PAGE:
You may notice a sudden uptick in photo quality on this blog. This is because Joe has a fancy new camera. What better place to try out the new camera than a trip to one of the most photographed sites on earth?
|Rocks and trees and sky|
The Americana was so overwhelming that I found myself walking around with a big dopey grin on my face. People from all over the world milling about, taking pictures and pointing, exclaiming over the immensity of the monument and the plaza in front of it. Kids and parents were equally amazed and everyone seemed to be in some way enchanted by the four big faces looking proudly out over the hills. America! America!
Joe was so moved that he put the moves on George.
|Joe and George, sitting in a tree|
There wasn't much in the way of hiking - the main loop that everyone seemed to be walking on was a paved/wooden walkway. The weather was gorgeous, the sun was out, and it just felt good to be alive. No wonder I was wandering around, grinning like a fool. My face actually started to hurt from all the smiling.
It only took us about 90 minutes or so to get our fill of Mount Rushmore. We wanted to get a move on...because we were about to visit our first National Park together. Wind Cave National Park was just down the road!
|Welcome to Wind Cave!|
Right upon arriving we got our tickets for a cave tour. We were surprised that there was no fee to get into the park itself - but to be honest, there wasn't a lot to do other than take a guided cave tour. They don't let you underground without a guide, and there were very few hiking options. The earliest tour that we could get was an hour away, so we hiked out to the nearest hilltop to enjoy the wait. We sought out the shade of a tree and Joe played with his new camera.
|Smile, beautiful landscape!|
We took the Natural Entrance tour, which was a 1.25 hours long. We were guided by the most energetic Park Ranger ever - and why shouldn't she be, what a great job she has - and were part of a group of perhaps 25 tourists. We gathered, and then marched to what was the original entrance of the cave. It was a hole in the ground about the size of a basketball. Apparently some local kid in the late 19th century found the hole, was intrigued by the rushing wind coming out of it, and decided to squeeze in to find out what was in there. What he found was miles upon miles of cave. Part of me thinks he was pretty amazing, part of me thinks he was pretty insane.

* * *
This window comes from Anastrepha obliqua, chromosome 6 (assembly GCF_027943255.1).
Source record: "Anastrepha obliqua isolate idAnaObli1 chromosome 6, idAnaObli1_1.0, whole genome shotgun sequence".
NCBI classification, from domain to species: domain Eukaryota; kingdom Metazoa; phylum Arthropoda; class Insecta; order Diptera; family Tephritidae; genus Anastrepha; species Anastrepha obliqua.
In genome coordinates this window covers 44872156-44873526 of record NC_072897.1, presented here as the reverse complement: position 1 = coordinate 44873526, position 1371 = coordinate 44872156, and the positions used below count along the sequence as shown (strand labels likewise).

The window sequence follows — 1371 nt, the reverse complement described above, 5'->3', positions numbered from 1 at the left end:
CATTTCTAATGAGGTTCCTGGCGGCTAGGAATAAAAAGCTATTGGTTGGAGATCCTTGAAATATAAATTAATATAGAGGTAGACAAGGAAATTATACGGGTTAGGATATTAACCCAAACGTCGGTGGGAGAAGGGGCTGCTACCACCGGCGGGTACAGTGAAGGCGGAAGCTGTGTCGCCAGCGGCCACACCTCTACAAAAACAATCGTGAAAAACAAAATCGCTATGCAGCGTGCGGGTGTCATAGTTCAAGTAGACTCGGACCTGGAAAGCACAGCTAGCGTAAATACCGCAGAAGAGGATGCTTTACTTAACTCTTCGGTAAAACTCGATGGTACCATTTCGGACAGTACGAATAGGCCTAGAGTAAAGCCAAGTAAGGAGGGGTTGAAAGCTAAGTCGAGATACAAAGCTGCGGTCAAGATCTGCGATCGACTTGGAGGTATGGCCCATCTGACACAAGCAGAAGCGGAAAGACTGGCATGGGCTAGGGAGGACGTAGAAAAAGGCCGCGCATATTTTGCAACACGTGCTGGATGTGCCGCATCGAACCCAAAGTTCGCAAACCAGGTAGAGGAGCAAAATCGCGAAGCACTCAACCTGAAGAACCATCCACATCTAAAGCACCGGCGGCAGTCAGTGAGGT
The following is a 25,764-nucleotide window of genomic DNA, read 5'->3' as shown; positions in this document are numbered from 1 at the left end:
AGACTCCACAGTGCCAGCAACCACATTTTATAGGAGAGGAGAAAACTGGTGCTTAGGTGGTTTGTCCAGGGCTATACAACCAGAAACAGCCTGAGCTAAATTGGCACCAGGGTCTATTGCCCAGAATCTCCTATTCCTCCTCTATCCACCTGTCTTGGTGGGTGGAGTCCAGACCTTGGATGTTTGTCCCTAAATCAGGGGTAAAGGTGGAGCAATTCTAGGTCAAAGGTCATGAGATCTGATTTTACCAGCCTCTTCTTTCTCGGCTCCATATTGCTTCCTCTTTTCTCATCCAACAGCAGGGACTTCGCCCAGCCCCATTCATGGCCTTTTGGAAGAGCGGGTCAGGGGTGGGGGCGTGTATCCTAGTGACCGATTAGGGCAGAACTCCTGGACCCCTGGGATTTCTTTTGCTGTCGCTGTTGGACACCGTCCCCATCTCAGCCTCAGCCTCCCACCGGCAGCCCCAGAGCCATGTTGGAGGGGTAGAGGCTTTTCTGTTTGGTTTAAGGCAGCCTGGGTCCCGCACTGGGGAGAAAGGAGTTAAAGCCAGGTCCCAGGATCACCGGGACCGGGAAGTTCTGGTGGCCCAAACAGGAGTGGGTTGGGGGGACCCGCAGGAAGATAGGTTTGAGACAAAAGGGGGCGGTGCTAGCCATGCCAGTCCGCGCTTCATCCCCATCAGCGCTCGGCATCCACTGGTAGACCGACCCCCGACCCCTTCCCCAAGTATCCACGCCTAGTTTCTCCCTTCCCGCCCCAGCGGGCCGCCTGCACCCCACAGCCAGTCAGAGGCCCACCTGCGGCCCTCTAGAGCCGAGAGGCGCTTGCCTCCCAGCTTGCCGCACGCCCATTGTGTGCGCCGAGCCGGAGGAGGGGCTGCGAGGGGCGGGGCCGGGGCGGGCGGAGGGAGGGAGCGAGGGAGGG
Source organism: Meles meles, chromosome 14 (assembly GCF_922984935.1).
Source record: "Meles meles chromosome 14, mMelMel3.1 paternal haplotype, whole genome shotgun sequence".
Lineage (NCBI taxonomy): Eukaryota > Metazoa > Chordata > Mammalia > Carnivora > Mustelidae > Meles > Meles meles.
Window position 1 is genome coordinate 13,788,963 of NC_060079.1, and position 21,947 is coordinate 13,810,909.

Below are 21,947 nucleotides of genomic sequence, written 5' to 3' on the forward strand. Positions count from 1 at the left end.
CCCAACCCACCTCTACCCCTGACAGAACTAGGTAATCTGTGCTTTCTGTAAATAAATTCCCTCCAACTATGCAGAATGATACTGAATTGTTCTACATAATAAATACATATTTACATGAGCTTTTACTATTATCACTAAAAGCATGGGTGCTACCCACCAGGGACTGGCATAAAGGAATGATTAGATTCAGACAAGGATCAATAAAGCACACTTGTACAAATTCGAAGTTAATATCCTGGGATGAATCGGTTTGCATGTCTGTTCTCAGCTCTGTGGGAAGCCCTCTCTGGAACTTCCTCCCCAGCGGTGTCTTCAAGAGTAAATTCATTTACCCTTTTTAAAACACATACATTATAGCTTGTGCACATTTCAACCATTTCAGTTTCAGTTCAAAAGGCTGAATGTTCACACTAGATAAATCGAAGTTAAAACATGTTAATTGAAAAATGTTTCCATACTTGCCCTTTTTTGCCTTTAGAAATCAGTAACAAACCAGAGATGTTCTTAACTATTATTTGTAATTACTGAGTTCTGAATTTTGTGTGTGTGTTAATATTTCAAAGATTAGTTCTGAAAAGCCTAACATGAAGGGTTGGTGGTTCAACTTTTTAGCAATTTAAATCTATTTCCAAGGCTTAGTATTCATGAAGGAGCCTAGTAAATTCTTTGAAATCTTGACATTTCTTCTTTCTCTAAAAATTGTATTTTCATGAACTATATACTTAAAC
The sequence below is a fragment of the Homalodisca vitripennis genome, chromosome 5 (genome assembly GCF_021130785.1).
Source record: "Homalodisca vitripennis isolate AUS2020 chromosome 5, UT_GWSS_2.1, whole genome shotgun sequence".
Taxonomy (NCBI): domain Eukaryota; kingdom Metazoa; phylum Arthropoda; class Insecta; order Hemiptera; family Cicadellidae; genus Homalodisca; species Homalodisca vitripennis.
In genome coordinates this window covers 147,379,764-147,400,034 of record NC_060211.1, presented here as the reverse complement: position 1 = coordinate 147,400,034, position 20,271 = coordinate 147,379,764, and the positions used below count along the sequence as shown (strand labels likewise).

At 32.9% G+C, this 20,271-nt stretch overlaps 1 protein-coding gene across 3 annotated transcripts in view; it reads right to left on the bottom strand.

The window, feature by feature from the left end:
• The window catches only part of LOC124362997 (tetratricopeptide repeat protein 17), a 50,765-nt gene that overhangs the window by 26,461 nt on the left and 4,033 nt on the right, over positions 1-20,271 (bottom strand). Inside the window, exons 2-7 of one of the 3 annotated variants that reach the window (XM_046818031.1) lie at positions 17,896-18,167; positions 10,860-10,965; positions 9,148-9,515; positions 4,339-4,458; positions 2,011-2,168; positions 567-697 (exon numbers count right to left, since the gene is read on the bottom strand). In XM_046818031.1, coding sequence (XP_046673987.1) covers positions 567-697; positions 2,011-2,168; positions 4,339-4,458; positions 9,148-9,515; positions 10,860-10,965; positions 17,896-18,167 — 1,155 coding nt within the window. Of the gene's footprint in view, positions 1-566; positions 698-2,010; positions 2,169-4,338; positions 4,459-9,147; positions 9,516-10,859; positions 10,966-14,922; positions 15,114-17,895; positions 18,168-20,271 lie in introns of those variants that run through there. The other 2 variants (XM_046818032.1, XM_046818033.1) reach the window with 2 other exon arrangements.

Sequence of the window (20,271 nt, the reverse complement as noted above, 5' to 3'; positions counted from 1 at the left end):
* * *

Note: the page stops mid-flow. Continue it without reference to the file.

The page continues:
|One good interior picture - boxwork formations|
Obviously, it is difficult to take a good picture in a dark cave. This one shows some of the delicate formations that we saw while creeping, single-file, through the dark. It was a very cool tour, but I was amazed at how raw it was. This was no Disneyfied cave. Sure, the ground had concrete to smooth it out and there were handrails...but it still felt wild and exciting. I'm not a huge fan of caves and other underground places in general, but this was great. We saw that, in addition to the usual Ranger-led tours, they had candlelight tours. Uh, NO THANKS.
|Ah, it's nice to be on the right side of the ground|
What a perfectly wonderful day. And the vacation was just beginning!
I'm going to make some guesses at distances hiked, same for all hikes on the Go West trip. I'll do my best- figuring out mileage in Minnesota is so much easier for some reason. On this trip we underground mileage for the first time!
Total miles hiked in 2013: 18.3
Total Superior Hiking Trail miles hiked in 2013: 6.8
Total ticks today: 1
Total ticks in 2013: 4